We are always hearing of the negative impact of immigration policy on these so call wonderful Companies and their financial experts that have incorporated themselves on these shores for sole benefit of Caymanians. My questions what about positive business Like Enron, BreX, Haliburton, Parmalatt, Bernie Madoff and to name a few more outstanding business that have made us the target of OECD and EU dissenters not to mention US president Obama and UK PM Gordon Brown that have threatened the Cayman Islands financial industry and its people who are depicted as Pariahs of the financial world. While they can depart these maligned shores and retire with their wealth the Caymanian people have to deal with these long term harmful effects. Who pays that price? As far other jurisdictions are concern  aaaaaah let them try and get away with what they are doing here.

    • Hanson says:

      Thank you, Gordon

      At least someone here is making sense!

      Only the few understand what is really going on!  Only a few are courageous to speak out and stand alone if all else fails!

      If they can’t take the Immigration policies that protect Caymanians and these Islands, we, the people of Cayman, simply don’t need them…



      • Columbo says:

        Aparently not.

        SO tell me what companies have come to Cayman since the departure of those listed.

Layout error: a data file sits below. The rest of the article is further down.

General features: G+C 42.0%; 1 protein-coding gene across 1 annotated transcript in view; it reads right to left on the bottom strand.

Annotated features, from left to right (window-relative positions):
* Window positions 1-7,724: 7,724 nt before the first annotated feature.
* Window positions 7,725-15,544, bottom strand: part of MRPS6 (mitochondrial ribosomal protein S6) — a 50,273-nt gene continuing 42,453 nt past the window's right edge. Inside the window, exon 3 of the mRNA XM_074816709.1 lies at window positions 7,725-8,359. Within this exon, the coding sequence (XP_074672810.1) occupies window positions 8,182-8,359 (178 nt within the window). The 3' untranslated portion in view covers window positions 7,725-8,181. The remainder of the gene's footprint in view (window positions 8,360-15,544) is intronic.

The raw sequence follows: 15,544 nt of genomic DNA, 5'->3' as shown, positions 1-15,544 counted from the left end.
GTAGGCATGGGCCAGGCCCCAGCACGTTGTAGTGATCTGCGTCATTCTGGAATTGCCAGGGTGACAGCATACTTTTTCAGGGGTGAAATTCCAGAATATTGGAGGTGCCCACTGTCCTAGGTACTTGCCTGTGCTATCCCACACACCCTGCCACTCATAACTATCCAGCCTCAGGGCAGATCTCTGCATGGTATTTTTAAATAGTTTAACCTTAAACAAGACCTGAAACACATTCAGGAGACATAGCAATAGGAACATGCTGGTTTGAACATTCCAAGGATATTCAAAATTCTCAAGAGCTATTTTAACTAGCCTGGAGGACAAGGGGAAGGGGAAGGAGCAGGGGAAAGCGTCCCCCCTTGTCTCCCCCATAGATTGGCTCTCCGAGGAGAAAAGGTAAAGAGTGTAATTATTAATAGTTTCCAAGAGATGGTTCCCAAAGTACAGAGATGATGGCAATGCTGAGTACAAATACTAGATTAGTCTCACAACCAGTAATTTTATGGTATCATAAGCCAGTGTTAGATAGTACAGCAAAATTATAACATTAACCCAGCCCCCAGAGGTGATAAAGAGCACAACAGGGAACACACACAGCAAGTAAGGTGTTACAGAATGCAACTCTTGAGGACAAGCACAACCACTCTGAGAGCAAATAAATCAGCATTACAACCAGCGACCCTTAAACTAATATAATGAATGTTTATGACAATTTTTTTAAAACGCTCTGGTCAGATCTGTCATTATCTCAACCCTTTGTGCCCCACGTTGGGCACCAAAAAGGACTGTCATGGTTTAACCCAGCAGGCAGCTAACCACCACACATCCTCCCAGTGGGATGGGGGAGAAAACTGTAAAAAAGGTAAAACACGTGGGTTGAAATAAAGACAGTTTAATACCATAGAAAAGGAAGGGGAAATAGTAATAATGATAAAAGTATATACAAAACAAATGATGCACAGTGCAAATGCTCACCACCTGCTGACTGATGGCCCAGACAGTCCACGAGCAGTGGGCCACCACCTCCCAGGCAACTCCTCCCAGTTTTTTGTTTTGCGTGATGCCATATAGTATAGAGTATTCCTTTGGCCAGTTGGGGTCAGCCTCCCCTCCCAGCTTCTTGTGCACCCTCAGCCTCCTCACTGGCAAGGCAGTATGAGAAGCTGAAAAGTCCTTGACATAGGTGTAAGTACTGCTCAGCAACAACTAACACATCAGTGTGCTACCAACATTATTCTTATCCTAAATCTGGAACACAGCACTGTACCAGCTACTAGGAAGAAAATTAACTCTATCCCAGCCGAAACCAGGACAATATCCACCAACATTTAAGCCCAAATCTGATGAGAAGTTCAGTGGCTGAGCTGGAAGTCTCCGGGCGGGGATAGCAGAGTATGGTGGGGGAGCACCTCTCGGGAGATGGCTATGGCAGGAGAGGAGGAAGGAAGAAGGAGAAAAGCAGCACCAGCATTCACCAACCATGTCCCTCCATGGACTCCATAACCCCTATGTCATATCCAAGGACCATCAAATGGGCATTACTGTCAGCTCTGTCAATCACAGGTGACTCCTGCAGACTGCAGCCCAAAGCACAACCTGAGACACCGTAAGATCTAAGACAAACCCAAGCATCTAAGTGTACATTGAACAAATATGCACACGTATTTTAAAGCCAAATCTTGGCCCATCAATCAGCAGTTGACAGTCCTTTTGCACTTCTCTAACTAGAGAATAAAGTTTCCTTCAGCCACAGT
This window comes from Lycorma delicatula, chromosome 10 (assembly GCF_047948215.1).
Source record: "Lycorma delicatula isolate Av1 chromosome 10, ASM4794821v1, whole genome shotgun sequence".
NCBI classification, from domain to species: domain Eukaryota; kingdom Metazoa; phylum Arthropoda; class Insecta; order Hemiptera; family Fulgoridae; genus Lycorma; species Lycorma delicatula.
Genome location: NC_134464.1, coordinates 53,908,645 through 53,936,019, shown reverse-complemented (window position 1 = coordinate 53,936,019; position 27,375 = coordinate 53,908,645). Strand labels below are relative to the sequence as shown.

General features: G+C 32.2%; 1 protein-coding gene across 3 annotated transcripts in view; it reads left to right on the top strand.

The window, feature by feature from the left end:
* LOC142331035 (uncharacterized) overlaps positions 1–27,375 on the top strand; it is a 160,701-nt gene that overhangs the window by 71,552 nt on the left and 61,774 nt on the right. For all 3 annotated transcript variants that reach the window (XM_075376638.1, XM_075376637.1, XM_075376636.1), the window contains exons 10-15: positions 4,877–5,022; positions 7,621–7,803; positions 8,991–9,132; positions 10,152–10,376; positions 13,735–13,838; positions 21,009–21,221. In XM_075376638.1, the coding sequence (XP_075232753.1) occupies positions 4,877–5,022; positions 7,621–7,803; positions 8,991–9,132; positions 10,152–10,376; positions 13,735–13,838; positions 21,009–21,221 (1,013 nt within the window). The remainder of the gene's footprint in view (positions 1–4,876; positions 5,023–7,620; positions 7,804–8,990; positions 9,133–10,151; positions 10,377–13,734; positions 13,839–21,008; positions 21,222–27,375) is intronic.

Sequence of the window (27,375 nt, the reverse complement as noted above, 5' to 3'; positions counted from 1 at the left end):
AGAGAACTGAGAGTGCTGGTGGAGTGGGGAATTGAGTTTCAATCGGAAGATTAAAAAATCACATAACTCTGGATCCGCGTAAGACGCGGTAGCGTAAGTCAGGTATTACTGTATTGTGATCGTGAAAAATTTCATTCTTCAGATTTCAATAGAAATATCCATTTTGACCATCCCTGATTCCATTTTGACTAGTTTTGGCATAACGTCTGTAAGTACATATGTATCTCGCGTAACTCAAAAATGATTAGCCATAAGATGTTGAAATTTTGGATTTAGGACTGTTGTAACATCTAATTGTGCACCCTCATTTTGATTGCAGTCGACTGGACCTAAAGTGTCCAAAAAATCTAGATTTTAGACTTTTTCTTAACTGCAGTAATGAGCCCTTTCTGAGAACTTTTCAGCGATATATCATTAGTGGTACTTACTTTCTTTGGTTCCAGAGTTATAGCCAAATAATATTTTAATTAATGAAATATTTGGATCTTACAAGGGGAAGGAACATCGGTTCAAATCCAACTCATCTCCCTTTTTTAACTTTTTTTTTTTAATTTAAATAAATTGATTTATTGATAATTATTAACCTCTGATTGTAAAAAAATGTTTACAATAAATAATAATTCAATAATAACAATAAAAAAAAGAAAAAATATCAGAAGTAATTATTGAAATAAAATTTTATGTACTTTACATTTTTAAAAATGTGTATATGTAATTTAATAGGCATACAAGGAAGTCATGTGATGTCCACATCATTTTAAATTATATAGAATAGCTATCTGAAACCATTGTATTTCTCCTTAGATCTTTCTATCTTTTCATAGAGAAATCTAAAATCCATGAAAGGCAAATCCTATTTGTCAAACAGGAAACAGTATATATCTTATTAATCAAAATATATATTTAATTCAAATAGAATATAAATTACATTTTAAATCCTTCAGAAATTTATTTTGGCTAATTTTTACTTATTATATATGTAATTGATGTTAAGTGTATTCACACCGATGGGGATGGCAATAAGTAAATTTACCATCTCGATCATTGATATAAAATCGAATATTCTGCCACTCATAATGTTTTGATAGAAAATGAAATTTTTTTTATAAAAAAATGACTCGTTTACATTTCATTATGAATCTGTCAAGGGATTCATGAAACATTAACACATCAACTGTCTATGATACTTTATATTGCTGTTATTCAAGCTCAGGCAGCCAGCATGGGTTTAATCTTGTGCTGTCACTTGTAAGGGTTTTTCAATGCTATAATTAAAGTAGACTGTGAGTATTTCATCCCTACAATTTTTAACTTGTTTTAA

That is your premise that the leaving companies will be replaced, so please give your evidence.

  4. Anonymous says:

    My friends, a brief review of history will demonstrate that the Immigration Law 2009 Revision is the most expat friendly/accomodating immigration law these islands have ever had.

    There is evidence to suggest that business blossomed in Cayman when there were tighter immigration controls, which resulted in a smaller population, less crime, etc.

    An alternative perspective may well be that there is an inverse correlation to liberalising immigration and business growth in Cayman.

    • Anonymous says:

      what evidence?

    • Albert Einstein (Unconfirmed) says:

      By "alternative perspective" you must mean "a parallel universe". 

      At best you are confusing correlation with causation. 

      • Anonymous says: